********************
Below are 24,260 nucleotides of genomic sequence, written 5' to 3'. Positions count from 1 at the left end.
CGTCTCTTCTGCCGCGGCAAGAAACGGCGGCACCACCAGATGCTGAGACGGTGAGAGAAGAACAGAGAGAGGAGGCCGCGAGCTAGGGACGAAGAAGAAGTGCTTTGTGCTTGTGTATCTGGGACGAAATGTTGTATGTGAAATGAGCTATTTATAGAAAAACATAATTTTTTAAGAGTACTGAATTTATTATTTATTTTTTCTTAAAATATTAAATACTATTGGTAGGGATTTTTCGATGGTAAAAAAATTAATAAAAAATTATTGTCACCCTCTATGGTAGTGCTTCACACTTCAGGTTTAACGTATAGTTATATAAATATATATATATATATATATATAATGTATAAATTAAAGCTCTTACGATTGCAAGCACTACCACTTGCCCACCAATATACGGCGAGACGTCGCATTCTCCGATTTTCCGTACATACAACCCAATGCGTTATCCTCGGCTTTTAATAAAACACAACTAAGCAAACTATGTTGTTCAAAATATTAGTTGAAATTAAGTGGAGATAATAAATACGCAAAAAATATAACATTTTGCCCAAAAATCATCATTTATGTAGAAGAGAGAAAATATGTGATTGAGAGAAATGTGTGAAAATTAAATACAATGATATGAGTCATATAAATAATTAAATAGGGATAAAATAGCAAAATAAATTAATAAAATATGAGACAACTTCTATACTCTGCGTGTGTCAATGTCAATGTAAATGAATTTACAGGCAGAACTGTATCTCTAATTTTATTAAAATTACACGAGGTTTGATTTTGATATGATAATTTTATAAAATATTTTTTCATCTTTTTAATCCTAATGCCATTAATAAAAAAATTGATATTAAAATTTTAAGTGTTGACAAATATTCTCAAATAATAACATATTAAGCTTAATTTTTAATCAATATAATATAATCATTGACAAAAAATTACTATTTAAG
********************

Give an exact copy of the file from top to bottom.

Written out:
Below are 24,260 nucleotides of genomic sequence, written 5' to 3'. Positions count from 1 at the left end.
CGTCTCTTCTGCCGCGGCAAGAAACGGCGGCACCACCAGATGCTGAGACGGTGAGAGAAGAACAGAGAGAGGAGGCCGCGAGCTAGGGACGAAGAAGAAGTGCTTTGTGCTTGTGTATCTGGGACGAAATGTTGTATGTGAAATGAGCTATTTATAGAAAAACATAATTTTTTAAGAGTACTGAATTTATTATTTATTTTTTCTTAAAATATTAAATACTATTGGTAGGGATTTTTCGATGGTAAAAAAATTAATAAAAAATTATTGTCACCCTCTATGGTAGTGCTTCACACTTCAGGTTTAACGTATAGTTATATAAATATATATATATATATATATATAATGTATAAATTAAAGCTCTTACGATTGCAAGCACTACCACTTGCCCACCAATATACGGCGAGACGTCGCATTCTCCGATTTTCCGTACATACAACCCAATGCGTTATCCTCGGCTTTTAATAAAACACAACTAAGCAAACTATGTTGTTCAAAATATTAGTTGAAATTAAGTGGAGATAATAAATACGCAAAAAATATAACATTTTGCCCAAAAATCATCATTTATGTAGAAGAGAGAAAATATGTGATTGAGAGAAATGTGTGAAAATTAAATACAATGATATGAGTCATATAAATAATTAAATAGGGATAAAATAGCAAAATAAATTAATAAAATATGAGACAACTTCTATACTCTGCGTGTGTCAATGTCAATGTAAATGAATTTACAGGCAGAACTGTATCTCTAATTTTATTAAAATTACACGAGGTTTGATTTTGATATGATAATTTTATAAAATATTTTTTCATCTTTTTAATCCTAATGCCATTAATAAAAAAATTGATATTAAAATTTTAAGTGTTGACAAATATTCTCAAATAATAACATATTAAGCTTAATTTTTAATCAATATAATATAATCATTGACAAAAAATTACTATTTAAG